A key reminder here is that the list of supplementary measures detailed in the EDPB Recommendation concerns all international data transfers based on additional safeguards, to all third countries in general, in the absence of an adequacy decision. In the decision summarized here, the supplementary measures found to be ineffective concern their ability to cover “gaps” in the level of data protection of the US legal framework, as resulting from findings of the CJEU with regard to three specific legal acts (FISA Section 702, EO 12333 and PPD 28). Therefore, the supplementary measures discussed and their assessment may be different for transfers to another jurisdiction.
2.3 Are data importers liable for the lawfulness of the data transfer?
One of the most consequential findings of the Austrian DPA that may have an impact on international data transfers cases moving forward is that “the requirements of Chapter V of the GDPR must be complied with by the data exporter, but not by the data importer” – therefore, under this interpretation, the organizations that are on the receiving end of a data transfer, at least when they are a processor for the data exporter like in the present case, cannot be found in breach of the international data transfers obligations under the GDPR. The main argument used was that “the second respondent (as data importer) does not disclose the personal data of the complainant, but (only) receives them”. As a result, Google was found not to breach Article 44 GDPR in this case.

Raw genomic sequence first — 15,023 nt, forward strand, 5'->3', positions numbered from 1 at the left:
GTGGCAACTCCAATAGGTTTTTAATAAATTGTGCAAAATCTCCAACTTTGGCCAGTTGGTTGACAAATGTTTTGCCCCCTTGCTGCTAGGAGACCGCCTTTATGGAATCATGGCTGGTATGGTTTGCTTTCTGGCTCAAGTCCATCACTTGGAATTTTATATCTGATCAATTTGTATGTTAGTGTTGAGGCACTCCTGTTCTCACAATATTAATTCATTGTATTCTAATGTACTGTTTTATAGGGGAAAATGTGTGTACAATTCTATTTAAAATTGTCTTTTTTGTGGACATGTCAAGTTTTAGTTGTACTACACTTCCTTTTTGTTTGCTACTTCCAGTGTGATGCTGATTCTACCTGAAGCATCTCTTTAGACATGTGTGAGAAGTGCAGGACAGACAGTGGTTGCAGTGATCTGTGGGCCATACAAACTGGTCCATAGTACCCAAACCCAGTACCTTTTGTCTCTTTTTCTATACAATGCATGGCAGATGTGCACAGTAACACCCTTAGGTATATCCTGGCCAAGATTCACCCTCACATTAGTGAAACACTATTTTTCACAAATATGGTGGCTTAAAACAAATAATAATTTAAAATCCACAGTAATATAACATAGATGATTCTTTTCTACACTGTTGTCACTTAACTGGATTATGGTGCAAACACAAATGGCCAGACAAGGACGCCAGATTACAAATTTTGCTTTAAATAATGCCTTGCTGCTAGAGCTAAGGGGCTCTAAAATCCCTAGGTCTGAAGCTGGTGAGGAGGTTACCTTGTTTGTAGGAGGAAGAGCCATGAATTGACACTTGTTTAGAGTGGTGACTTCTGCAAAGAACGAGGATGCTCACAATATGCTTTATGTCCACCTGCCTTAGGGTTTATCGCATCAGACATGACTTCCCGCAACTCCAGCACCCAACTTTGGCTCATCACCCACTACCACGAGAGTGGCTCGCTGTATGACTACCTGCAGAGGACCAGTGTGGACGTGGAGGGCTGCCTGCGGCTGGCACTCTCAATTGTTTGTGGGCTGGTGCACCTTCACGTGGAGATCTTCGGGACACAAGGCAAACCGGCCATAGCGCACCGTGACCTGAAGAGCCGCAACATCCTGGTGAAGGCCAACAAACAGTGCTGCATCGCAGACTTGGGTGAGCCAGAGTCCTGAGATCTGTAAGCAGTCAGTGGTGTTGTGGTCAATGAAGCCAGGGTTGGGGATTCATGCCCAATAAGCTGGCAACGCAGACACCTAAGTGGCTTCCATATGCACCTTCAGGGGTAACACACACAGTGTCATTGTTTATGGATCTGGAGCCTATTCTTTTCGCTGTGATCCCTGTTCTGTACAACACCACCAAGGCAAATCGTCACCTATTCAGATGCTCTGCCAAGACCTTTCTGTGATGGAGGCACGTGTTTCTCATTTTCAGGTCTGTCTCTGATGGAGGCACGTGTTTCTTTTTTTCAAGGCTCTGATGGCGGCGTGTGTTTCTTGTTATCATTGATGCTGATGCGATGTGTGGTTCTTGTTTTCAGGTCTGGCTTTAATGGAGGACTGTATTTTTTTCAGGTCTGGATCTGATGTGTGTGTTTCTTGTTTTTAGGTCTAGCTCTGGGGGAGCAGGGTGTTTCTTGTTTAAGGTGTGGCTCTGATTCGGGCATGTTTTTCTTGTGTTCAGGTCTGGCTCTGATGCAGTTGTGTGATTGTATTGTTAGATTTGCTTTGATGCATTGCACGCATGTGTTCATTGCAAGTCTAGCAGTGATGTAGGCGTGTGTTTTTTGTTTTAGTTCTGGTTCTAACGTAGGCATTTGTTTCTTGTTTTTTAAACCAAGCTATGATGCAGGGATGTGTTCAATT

However, the DPA did consider that it is necessary to look further, and as part of separate proceedings, into how the second respondent complied with its obligations as a data processor, and in particular the obligation to process personal data on documented instructions from the controller, including with regard to transfers of personal data to a third country or an international organization, as detailed in Article 28(3)(a) and Article 29 GDPR.
3. Sanctions and consequences: Between preemptive deletion of cookies, reprimands and blocking transfers
Another commonality of the two decisions summarized is that neither of them resulted in a fine. The EDPS issued a reprimand against the European Parliament for several breaches of the EUDPR, including those related to international data transfers “due to its reliance on the Standard Contractual Clauses in the absence of a demonstration that data subjects’ personal data transferred to the US were provided an essential equivalent level of protection”. It is significant to mention that the EP asked the website service provider to disable both Google Analytics and Stripe cookies in a matter of days after being contacted by the complainants on October 27, 2020. The cookies at issue were active between September 30, when the website became available, and November 4, 2020.